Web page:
Rep. John Forgety has introduced legislation (HB0003) that the sponsor claims will “get rid of Common Core.” But is that true? RTP offers our analysis:
HB0003 will not get rid of Common Core. In fact, just the opposite is true. The bill will effectively institutionalize Common Core by running it through a process that will be dominated by Common Core advocates. The end result will be a program almost identical to Common Core, just with a different name.
With this bill, the Legislature will turn over complete control to an appointed board dominated by Common Core advocates, who will then appoint additional panels that will be predictably dominated by Common Core supporters. The only thing involving legislators after that will be for them to receive a “report” after everything has been decided.
The bill will grant total authority to the state Board of Education for selecting those who will determine the new standards. And who appoints the members of the BOE? The indisputable #1 cheerleader for Common Core – Governor Haslam. Conveniently, the governor has already populated the Board with all Common Core supporters, save one or two members. (RTP will soon profile the BOE members in a future post. You will be surprised at some of the appointees).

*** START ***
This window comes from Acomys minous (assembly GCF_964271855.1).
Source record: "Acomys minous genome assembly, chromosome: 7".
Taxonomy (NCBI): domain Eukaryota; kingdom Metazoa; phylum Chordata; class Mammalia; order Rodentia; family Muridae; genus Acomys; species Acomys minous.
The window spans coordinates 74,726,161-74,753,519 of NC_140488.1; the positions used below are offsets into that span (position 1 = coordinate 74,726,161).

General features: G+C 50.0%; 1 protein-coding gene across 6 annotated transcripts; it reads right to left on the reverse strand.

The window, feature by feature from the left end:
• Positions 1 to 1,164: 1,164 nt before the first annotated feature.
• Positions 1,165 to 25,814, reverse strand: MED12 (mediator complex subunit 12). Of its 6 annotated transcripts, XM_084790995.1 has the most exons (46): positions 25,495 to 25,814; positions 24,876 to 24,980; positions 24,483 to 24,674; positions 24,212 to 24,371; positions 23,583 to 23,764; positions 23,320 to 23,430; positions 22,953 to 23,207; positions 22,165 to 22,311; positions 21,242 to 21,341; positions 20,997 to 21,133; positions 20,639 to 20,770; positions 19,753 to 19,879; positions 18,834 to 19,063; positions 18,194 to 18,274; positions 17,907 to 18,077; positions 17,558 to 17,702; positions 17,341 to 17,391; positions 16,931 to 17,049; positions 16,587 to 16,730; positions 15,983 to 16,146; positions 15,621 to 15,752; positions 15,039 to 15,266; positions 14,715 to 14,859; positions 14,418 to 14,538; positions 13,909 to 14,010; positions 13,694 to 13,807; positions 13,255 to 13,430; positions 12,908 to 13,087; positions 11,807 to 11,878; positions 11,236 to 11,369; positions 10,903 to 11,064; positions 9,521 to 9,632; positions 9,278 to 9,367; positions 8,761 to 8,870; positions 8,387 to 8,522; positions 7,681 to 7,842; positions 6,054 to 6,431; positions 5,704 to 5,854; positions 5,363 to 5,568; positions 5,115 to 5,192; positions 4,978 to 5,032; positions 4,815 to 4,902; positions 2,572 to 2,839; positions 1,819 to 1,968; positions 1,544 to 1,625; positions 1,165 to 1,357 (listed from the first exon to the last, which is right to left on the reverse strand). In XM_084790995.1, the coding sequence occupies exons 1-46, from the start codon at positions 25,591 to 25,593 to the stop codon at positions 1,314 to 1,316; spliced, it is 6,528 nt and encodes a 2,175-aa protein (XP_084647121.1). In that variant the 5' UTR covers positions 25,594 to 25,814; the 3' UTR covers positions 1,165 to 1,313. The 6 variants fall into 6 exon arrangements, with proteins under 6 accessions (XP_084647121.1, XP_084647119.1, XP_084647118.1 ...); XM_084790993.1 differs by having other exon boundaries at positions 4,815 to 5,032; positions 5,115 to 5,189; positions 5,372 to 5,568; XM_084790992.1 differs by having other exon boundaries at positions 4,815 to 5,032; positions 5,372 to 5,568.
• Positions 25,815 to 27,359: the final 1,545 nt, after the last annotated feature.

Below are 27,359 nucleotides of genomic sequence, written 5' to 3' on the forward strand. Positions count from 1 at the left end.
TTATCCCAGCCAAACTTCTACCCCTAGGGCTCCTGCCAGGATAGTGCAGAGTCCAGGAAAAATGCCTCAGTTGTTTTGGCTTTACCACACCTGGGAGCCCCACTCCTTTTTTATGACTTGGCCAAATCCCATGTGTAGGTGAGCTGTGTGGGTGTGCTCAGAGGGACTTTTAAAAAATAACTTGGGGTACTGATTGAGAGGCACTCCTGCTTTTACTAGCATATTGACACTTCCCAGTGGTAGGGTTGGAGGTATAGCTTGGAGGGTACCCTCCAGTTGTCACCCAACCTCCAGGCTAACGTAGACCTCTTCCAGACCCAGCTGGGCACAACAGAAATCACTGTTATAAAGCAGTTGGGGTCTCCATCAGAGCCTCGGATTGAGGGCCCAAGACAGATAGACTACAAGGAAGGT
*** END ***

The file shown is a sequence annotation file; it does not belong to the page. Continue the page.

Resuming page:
Under such a process, it would be difficult to imagine an end product that is not a version of Common Core under a different name (Tennessee standards).
A vote for Forgety’s bill in its current form can (and will) be interpreted as a “Trojan Horse” vote for Common Core.
Count on it.